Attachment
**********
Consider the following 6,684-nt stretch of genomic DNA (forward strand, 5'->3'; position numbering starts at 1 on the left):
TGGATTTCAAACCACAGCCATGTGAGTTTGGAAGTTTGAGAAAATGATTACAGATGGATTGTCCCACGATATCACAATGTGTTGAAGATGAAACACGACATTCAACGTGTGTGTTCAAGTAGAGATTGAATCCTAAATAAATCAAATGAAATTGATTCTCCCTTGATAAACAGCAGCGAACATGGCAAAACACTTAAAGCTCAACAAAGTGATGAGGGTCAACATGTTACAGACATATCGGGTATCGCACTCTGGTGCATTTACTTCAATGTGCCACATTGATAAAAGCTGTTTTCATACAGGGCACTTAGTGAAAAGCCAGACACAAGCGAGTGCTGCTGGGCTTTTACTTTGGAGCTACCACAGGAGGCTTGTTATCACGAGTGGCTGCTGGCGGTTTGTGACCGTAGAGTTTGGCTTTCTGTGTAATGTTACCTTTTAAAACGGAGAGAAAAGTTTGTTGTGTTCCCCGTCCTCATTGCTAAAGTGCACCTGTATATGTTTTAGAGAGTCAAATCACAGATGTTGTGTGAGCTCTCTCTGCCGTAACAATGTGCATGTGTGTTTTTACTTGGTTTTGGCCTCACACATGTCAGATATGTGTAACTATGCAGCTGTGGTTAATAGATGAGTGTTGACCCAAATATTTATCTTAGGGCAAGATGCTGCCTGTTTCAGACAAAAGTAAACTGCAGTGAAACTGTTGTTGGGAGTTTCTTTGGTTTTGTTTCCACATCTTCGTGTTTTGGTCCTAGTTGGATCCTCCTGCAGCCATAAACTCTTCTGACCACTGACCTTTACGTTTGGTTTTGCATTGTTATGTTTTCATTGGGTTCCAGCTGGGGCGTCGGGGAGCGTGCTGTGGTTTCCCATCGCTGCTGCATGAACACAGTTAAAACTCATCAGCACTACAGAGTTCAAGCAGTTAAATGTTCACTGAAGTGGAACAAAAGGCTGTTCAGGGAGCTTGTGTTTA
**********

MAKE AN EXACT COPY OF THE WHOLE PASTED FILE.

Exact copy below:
Consider the following 6,684-nt stretch of genomic DNA (forward strand, 5'->3'; position numbering starts at 1 on the left):
TGGATTTCAAACCACAGCCATGTGAGTTTGGAAGTTTGAGAAAATGATTACAGATGGATTGTCCCACGATATCACAATGTGTTGAAGATGAAACACGACATTCAACGTGTGTGTTCAAGTAGAGATTGAATCCTAAATAAATCAAATGAAATTGATTCTCCCTTGATAAACAGCAGCGAACATGGCAAAACACTTAAAGCTCAACAAAGTGATGAGGGTCAACATGTTACAGACATATCGGGTATCGCACTCTGGTGCATTTACTTCAATGTGCCACATTGATAAAAGCTGTTTTCATACAGGGCACTTAGTGAAAAGCCAGACACAAGCGAGTGCTGCTGGGCTTTTACTTTGGAGCTACCACAGGAGGCTTGTTATCACGAGTGGCTGCTGGCGGTTTGTGACCGTAGAGTTTGGCTTTCTGTGTAATGTTACCTTTTAAAACGGAGAGAAAAGTTTGTTGTGTTCCCCGTCCTCATTGCTAAAGTGCACCTGTATATGTTTTAGAGAGTCAAATCACAGATGTTGTGTGAGCTCTCTCTGCCGTAACAATGTGCATGTGTGTTTTTACTTGGTTTTGGCCTCACACATGTCAGATATGTGTAACTATGCAGCTGTGGTTAATAGATGAGTGTTGACCCAAATATTTATCTTAGGGCAAGATGCTGCCTGTTTCAGACAAAAGTAAACTGCAGTGAAACTGTTGTTGGGAGTTTCTTTGGTTTTGTTTCCACATCTTCGTGTTTTGGTCCTAGTTGGATCCTCCTGCAGCCATAAACTCTTCTGACCACTGACCTTTACGTTTGGTTTTGCATTGTTATGTTTTCATTGGGTTCCAGCTGGGGCGTCGGGGAGCGTGCTGTGGTTTCCCATCGCTGCTGCATGAACACAGTTAAAACTCATCAGCACTACAGAGTTCAAGCAGTTAAATGTTCACTGAAGTGGAACAAAAGGCTGTTCAGGGAGCTTGTGTTTA